Most people don’t understand how Biden’s double taxation proposals hurt small businesses
What many people don’t realize about small businesses is that there are millions of them — 30 million actually — according to the Small Business Administration of which 6 million have employees. The media likes to show “Main Street” shop owners and restaurateurs as what’s typical. But it’s not.
What many people also don’t understand is that a great number of these businesses are owned by more than one person and are not on Main Street. They are family businesses or partnerships or joint ventures and they’re located in corporate centers and industrial parks near airports. For these businesses, the impact of President Biden’s tax increase proposals is potentially significant … and hurtful.
Take, for example, a client of mine. They have 150 employees and three partners, all members of the same family. Each partner takes about $350,000 out of the business a year as salary. They live in nice, middle-class houses and drive Fords. Their kids go to public schools and they vacation down the Jersey shore.
These are smart people and their business does well, generating about $2M each year in profits. Good for them. So in addition to the $350,000 that each takes, another $700,000 is also considered income on their “pass-through” partnership tax returns — which is also the most popular form of tax filing among small businesses.
Unfortunately, the partners don’t see that $700,000. Why?
Because most of it is left in the business. The owners, like most good business owners, re-invests those profits into inventory, property and operations (translation: people). However, under Mr. Biden’s current and upcoming proposals to increase personal income tax rates for those earning more than $400,000, these business owners would have to pay a much higher rate — almost 40%. And they would have to pay it with cash that they don’t have because it’s been invested elsewhere.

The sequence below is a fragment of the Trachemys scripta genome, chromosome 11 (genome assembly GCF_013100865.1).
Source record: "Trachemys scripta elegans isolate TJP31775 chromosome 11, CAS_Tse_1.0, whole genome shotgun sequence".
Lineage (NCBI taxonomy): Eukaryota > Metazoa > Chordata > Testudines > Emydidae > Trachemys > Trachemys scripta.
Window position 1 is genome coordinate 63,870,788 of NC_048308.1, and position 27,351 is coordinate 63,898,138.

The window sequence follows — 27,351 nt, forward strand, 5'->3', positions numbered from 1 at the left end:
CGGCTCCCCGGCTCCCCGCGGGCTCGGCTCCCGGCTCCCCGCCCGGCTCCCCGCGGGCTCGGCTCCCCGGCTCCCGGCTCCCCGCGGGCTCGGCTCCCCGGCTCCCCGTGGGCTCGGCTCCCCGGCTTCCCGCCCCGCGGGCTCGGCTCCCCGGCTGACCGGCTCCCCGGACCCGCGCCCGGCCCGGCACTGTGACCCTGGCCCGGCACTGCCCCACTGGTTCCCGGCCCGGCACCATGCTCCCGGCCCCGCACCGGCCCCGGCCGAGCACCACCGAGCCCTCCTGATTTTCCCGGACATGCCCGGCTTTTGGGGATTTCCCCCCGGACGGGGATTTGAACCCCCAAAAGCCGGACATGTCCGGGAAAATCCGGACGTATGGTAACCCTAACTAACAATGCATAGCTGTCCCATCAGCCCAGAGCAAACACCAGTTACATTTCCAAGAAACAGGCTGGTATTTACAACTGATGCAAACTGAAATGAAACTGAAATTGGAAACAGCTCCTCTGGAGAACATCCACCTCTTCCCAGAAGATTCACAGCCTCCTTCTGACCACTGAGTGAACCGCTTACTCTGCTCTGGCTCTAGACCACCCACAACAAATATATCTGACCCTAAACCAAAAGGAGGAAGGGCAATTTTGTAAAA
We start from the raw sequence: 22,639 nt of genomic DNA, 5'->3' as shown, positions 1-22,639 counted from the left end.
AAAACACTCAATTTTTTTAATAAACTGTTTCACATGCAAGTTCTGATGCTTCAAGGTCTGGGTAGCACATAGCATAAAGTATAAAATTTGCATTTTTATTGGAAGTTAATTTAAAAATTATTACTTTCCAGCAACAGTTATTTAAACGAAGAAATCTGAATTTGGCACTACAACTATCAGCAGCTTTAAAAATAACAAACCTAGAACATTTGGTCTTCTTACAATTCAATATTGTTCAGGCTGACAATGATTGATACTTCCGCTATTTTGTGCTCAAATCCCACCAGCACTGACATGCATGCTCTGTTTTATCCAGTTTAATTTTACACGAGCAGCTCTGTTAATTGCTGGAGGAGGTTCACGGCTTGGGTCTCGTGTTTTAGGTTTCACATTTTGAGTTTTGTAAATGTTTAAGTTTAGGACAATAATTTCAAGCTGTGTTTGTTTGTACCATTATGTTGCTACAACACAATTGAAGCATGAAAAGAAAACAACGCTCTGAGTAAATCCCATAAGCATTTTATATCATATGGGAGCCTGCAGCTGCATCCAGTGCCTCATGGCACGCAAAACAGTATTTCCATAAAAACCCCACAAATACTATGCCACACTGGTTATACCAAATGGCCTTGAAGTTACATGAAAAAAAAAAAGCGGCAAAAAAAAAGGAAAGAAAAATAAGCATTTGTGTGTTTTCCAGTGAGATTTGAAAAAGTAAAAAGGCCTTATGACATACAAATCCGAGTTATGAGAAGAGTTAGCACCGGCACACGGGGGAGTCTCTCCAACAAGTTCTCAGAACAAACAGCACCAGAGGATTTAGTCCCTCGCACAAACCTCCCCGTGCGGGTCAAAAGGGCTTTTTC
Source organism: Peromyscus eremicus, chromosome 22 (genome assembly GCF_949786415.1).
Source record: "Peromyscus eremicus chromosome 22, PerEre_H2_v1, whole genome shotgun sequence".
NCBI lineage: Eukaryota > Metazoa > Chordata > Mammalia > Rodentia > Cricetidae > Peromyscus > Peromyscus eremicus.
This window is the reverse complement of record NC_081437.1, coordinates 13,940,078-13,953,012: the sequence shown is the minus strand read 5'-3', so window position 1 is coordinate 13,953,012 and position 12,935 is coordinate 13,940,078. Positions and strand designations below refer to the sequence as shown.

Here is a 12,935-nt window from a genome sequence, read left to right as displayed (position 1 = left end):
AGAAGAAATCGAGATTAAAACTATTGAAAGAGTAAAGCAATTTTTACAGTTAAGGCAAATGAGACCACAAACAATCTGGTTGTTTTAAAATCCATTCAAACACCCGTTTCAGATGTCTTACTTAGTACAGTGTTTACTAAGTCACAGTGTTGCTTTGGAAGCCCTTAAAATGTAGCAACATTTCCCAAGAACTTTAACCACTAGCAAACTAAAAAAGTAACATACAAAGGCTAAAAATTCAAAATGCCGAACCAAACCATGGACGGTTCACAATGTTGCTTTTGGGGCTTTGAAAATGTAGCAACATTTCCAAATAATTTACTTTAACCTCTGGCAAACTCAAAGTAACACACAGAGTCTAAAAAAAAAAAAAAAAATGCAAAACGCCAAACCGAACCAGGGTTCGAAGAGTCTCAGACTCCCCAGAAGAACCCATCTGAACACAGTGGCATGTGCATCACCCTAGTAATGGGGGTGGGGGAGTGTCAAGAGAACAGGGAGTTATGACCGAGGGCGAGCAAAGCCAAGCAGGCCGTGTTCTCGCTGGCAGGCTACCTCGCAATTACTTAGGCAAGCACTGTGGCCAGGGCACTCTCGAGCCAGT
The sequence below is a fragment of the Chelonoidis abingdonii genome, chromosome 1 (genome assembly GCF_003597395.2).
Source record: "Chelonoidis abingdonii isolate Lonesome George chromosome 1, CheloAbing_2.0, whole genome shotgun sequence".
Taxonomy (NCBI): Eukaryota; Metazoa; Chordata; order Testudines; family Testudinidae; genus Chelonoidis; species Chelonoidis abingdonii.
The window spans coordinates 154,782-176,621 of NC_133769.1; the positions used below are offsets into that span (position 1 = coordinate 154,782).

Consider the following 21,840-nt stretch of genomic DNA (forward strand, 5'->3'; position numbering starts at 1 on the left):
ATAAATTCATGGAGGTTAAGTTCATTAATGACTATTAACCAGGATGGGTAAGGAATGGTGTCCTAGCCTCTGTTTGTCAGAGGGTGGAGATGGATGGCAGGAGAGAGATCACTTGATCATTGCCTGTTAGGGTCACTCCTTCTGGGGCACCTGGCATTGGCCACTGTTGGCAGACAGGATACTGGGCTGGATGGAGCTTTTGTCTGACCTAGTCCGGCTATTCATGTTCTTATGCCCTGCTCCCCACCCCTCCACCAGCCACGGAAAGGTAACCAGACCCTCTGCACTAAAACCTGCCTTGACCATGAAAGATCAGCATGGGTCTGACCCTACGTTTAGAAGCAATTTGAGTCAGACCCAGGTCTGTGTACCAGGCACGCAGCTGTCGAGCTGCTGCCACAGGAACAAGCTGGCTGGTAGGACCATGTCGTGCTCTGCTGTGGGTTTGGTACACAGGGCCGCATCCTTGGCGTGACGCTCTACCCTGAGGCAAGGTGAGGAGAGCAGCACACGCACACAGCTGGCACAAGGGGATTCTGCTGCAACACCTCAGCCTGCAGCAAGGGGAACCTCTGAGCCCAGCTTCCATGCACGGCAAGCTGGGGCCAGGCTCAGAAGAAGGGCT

Boo-hoo, right? Well actually, it’s boo-hoo for their employees. Because coming up with that cash means taking money from operations — money that would be used for hiring and benefits — so that their tax liabilities can be satisfied. So less jobs, less benefits. Is that mean, greedy or unfair? No, it’s just what business people do because, unlike their employees who receive a paycheck, these people take substantial risks in order to get a reward and have headaches that employees will never have, like collecting money and dealing with supply chain issues.
That’s the first big impact of Mr. Biden’s tax increases on small businesses: a tax on income that’s never received because it’s been reinvested. Unfortunately, there’s now a second proposed tax on top of the first.
The president has proposed increasing the capital gains rate to the top ordinary rate of almost 40%. Adding the Obamacare tax and state taxes, businesses owners in some localities could be facing as much as a 50% capital gains tax when they sell a capital asset.
And what is the most valuable capital asset for any business owner? It’s their business!
When someone sells their company, a capital gain is recorded for the difference between the allocated fair value and historical cost of an asset held over a year. That gain would be subject to a hefty capital gains tax if the business owner is “earning” more than $1 million per year.
But are my clients really “earning” this amount? No, they’re reinvesting the profits of their business back into the business. Unfortunately, their tax returns show it all as income, so now they must pay the price.
Which means that when the three owners at my client look to retire in the near future and reap the rewards of decades of hard work building a substantial business that’s employed hundreds and contributed value to their community, they’re potentially looking at giving away half of what they’ve built — their retirement — to the government.
Most people don’t understand that for small businesses there are “earnings” and there are “earnings.” A business owner takes some profits as compensation. But most of my clients must leave the remainder of their profits in their businesses in order to continue funding their operations. However, they’re double-taxed on both the income and then the future gain. And now they’re facing much higher tax rates which means parting with even more.
Should big corporations and CEOs earning zillions pay their fair share? I’m open to that. But it’s not fair to ask all of these small business owners to be treated the same.
* Gene Marks is a CPA and owner of The Marks Group, a technology and financial management consulting firm that specializes in small- and medium-sized companies.
Originally published at https://www.washingtontimes.com on April 29, 3600.